Today’s challenge is to see how long I can actually keep writing about what is, in essence, a maze game; thankfully, I’ve chosen a maze game with a twist.
Released in 1983 by Incentive Software, ‘Splat!’ was ‘a totally original game’ in which the player must explore a seven level maze, looking for edible stuff while avoiding death by drowning or treading on a spike, and most importantly, not being splatted against a wall. For this review I was playing on my rubber-keyed 48K Spectrum.
You play the part of Zippy – presumably so named because his lot in life is to zip around a maze, not because of any resemblance to the gobby one from off of Rainbow; although, like the puppet from Rainbow, Zippy from Splat! is a little cross…
The aforementioned twist is that rather than freely roam around the maze chomping on grass in your own time, the maze scrolls around you in a random (or at least pseudo-random) manner, making this (a) an original twist on the maze game, and (b) the maze from Hell: Get within a Zippy length of the border when the maze suddenly changes direction, and… Splat! Venture up that dead end to reach a juicy looking plum and end up stuck in a dead end… Splat!
Sound & Vision.
The graphics are basic but effective: you can tell what’s edible and what’s pointy at a glance, which is useful as the maze staggers around you erratically. Sound effects similarly so – at least until the end of a level, when your Spectrum unexpectedly shouts ‘YIPPEE!’ in what must be a very early instance of speech on the unexpanded Speccy.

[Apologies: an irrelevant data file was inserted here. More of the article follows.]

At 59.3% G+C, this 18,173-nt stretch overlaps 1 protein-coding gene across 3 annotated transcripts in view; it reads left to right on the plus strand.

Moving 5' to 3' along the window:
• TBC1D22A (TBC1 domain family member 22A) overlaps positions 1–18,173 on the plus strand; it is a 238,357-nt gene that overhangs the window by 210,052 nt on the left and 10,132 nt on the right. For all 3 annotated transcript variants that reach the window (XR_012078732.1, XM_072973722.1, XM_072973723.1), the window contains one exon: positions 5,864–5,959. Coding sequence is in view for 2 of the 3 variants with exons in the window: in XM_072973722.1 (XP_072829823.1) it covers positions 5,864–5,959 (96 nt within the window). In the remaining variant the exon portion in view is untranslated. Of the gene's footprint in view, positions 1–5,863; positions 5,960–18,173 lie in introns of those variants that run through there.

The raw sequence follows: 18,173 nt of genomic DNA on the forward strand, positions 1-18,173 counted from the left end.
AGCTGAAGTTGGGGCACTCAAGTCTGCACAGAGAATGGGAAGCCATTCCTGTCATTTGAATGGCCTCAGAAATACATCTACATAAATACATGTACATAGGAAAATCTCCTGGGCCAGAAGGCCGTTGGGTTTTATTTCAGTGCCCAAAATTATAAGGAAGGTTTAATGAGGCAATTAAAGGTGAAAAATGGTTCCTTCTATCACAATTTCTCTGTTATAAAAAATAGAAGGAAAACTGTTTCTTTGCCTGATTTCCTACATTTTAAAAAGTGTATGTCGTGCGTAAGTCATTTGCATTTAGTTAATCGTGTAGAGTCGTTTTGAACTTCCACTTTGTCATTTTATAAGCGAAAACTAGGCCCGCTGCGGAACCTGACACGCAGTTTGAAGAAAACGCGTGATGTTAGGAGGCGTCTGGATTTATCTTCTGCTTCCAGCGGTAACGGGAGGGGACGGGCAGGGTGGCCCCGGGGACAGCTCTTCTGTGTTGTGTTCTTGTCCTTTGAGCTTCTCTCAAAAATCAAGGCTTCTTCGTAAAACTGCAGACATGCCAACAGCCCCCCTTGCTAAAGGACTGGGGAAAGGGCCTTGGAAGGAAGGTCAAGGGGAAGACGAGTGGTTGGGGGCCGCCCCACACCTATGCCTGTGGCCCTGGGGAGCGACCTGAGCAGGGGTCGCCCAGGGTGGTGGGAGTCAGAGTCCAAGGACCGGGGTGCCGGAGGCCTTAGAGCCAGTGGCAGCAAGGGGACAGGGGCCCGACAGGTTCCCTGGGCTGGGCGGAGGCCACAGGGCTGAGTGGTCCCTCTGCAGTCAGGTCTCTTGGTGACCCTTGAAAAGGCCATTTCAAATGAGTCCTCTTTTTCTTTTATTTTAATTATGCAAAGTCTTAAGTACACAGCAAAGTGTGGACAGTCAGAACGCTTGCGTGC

Technically impressive of course, but after a few frantic efforts anywhere above the first level I couldn’t help thinking Zippy would be more likely to be muttering a relieved ‘thank Bungle for that’.
Play the Game.
Thankfully the game starts off reasonably slowly, and after a few rookie errors it’s possible to remember at least the general layout of the map and have some idea which direction you’ll need to jump in next. Stay somewhere near the middle of the screen and have an escape route planned in each direction, and you’re likely to stay alive – if not necessarily rack up a massive score.
(It’s worth pointing out that Incentive Software were so named in part because of their ridiculous habit of giving away cash prizes for high scores – Splat! was the first of these, and carried a £500 prize – enough to buy a decent haul of Spectrum peripherals in 1983 I should think.)
Not that the cash incentive was remotely relevant to average gamers like myself; as the game progresses the safe passages get narrower, and the impending border of doom comes at you with increasing speed and randomness, making the experience increasingly frenzied and prone to go Splat!
Level two introduces plums for extra points, but also water hazards for extra ways to die; level three introduces some rather nasty looking spikes littering the previously safe paths – some fine movement is required at points which is (slightly) easier using the keyboard than joystick, especially as keys can be defined to suit the player.
To comment on anything beyond level three would be hearsay at this point because I got to about 90% of level 3 and made a schoolboy error that sent me all the way back to the start. Yes, the programmers taunt you with a nice progress meter so you can see just how close you got – we should be grateful that the writers used their powers for gaming and not evil.
Splat! is a simple idea given an interesting twist and frantic gameplay. The learning curve is ridiculously steep (either that or I just don’t have the reflexes for it in my old age…), but simple-and-frantic still sums up the best of Spectrum gaming back in its early days.
Oh, and the cover is shiny!
This review is composed of 99% recycled Indie Retro News content.